This is an excerpt from something I wrote 18 years ago. I haven’t seen anything yet to change my mind.
The history of human civilization can be divided into three primary phases when considering the evolution of political institutions. The first of these involves an idea that might be described as “the divinity of kings.” In the ancient civilizations of Egypt, Babylon, and Rome, the head of state, or emperor, was assigned a god-like status by custom, tradition, law, theology, and popular folklore alike. The early Roman Christians were sent to the lions for the crime of “atheism” which, in the theology of the Roman state religion, meant denial of the divinity of the emperor. When Christianity went on to conquer Greco-Roman civilization, a new political theology evolved in the form of the “divine right of kings,” meaning that the king ruled, not as a god himself, but as an earthly appointee of a Divine Other who had been providentially chosen to rule in the political realm just as the Pope ruled in the religious realm. A principal achievement of the Enlightenment of the seventeenth and eighteenth centuries was the demolition of the notion of the divine right of kings. Beginning with the American and French Revolutions of the eighteenth century, a third political paradigm has come to dominate human political life.
This paradigm that is now nearly universal, at least in the advanced countries, is the paradigm of liberal democracy. It might be said that liberal democracy discards the “divine right of kings” for the “democratic right of the state.” Most people in the modern world recognize the illegitimacy of fascist, nazi, communist, monarchical, theocratic, aristocratic, or military forms of government. It is assumed by persons on all points of the political spectrum that a government is only legitimate if periodic elections are held, opposition parties are allowed to organize and something resembling a “free press” is permitted. For example, American political culture includes Christian fundamentalists, economic nationalists, and anti-immigrationists on the “far-right” and Marxists, radical feminists, and post-modernists on the “far-left.” Yet all of these parties claim the banner of “democracy.” Those who wish to censor speech that is deemed “hateful” or “obscene” do so under the guise of seemingly venerable democratic notions like “community standards,” majoritarian preference, or social equality. Likewise, those who champion “free speech” do so under the seemingly democratic principle of free exchange of ideas and beliefs. Those favoring racial quotas or preferences cite the allegedly democratic principle of equal opportunity while those opposed to such preferences claim individual responsibility and merit are essential to democracy. Both socialists and “free market” economists claim to be advocates of “economic democracy.”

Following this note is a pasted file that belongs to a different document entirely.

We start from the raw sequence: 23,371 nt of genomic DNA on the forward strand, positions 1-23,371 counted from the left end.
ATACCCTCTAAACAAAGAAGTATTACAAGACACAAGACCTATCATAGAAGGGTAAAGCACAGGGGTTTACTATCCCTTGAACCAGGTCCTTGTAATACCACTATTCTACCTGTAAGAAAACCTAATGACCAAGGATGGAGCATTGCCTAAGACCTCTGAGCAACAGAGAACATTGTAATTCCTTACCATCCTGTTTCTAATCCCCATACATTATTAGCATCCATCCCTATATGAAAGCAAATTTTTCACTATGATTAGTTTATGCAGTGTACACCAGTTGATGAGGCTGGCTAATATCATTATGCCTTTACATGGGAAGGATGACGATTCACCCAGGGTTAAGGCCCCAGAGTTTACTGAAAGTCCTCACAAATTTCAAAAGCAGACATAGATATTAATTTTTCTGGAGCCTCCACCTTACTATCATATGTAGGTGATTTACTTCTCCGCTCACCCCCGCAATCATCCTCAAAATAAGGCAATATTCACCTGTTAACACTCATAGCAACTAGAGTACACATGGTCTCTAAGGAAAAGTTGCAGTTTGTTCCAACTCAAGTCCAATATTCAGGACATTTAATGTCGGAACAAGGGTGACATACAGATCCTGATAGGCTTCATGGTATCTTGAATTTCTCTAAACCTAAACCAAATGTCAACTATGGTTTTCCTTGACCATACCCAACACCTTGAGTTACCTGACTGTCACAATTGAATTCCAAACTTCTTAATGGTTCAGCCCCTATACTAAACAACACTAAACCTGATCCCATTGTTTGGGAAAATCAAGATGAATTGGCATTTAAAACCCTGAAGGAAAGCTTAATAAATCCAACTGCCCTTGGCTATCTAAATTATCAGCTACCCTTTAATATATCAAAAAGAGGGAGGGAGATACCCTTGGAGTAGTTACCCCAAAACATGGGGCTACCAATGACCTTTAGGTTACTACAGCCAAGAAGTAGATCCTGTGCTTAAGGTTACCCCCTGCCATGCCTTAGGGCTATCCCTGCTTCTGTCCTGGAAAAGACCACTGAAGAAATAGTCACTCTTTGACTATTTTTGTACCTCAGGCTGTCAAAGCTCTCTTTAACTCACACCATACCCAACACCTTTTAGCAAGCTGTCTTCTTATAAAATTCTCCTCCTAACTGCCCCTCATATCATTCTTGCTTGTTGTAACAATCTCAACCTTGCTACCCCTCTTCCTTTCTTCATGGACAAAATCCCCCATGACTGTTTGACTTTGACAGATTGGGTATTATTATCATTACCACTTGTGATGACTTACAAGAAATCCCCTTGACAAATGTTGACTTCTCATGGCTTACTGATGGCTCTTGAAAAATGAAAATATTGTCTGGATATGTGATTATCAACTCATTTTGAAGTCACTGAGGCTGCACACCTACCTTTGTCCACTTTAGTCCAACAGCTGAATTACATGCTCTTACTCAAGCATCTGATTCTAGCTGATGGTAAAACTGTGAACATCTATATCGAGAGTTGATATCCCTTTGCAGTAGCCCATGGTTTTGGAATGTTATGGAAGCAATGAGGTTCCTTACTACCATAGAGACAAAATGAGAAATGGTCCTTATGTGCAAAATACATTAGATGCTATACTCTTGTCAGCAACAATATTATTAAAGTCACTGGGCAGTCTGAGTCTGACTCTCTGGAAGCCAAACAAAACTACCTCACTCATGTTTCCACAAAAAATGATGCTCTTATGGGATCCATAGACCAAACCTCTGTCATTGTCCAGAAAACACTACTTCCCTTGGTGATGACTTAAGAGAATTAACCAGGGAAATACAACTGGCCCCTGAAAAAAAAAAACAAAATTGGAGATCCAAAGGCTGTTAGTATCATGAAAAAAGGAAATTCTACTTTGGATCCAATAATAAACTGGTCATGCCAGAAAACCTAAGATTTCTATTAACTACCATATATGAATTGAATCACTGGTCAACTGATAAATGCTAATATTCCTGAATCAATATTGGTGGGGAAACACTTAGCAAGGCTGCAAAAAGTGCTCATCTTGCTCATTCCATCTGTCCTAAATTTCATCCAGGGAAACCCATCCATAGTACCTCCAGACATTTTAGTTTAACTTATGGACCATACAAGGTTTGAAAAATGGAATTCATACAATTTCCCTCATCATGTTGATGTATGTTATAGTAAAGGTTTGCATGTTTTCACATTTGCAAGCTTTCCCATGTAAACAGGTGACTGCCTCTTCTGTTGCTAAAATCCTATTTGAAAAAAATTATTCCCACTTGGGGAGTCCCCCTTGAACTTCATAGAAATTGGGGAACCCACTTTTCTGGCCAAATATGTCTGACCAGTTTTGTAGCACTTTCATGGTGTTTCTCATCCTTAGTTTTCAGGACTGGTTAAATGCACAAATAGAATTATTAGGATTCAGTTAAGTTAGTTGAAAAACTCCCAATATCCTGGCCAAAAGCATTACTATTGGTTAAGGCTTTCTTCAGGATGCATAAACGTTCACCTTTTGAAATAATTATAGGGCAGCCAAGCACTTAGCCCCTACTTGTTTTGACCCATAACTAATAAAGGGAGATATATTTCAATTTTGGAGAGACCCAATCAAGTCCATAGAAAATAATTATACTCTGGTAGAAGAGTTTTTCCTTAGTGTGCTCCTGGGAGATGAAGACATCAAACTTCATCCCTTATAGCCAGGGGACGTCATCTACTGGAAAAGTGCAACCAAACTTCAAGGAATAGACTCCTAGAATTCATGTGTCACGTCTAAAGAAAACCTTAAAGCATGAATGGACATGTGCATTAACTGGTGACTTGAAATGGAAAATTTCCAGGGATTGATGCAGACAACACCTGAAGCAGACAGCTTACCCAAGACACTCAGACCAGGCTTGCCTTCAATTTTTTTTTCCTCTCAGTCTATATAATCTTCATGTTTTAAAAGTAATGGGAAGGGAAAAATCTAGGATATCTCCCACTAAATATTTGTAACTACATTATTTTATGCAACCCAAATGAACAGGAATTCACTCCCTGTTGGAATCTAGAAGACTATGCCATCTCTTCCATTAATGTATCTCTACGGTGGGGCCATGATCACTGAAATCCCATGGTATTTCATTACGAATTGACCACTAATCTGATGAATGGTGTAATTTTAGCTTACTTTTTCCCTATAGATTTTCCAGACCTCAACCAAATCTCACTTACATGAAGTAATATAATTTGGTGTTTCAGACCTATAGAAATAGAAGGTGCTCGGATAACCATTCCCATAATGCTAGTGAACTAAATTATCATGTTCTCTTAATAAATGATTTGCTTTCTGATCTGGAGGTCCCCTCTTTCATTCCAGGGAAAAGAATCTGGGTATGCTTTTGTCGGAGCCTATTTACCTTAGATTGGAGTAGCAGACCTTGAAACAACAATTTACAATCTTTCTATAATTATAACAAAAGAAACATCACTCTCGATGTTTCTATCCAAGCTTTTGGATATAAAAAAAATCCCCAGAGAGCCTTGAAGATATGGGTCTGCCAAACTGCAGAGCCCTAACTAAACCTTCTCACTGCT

The underlying presumption behind all of these points of view is that virtually any course of action that the state pursues is acceptable so long as the state meets a few bare minimum standards of democracy like “free elections,” “free speech” and so on. It is said that the state exists on the basis of a “social contract” and is a reflection of the “popular will.” For these reasons, it is widely believed that individuals have an obligation to comply with the decrees of the state, whether in the matter of the payment of taxes, military conscription, weapons confiscation, the prohibition of particular social or cultural practices, or whatever. This common notion is what is meant by the “democratic right of the state.” Behind the shield of “democracy,” the state may do what it wishes to its subjects, who in turn have no one to blame for their predicament but themselves as they comprise the state, an expression of “the general will.” The absurdity and illogic of this view ought to be obvious enough. Clearly, the dominant political paradigm of “democracy” is severely flawed. A new paradigm is sorely needed.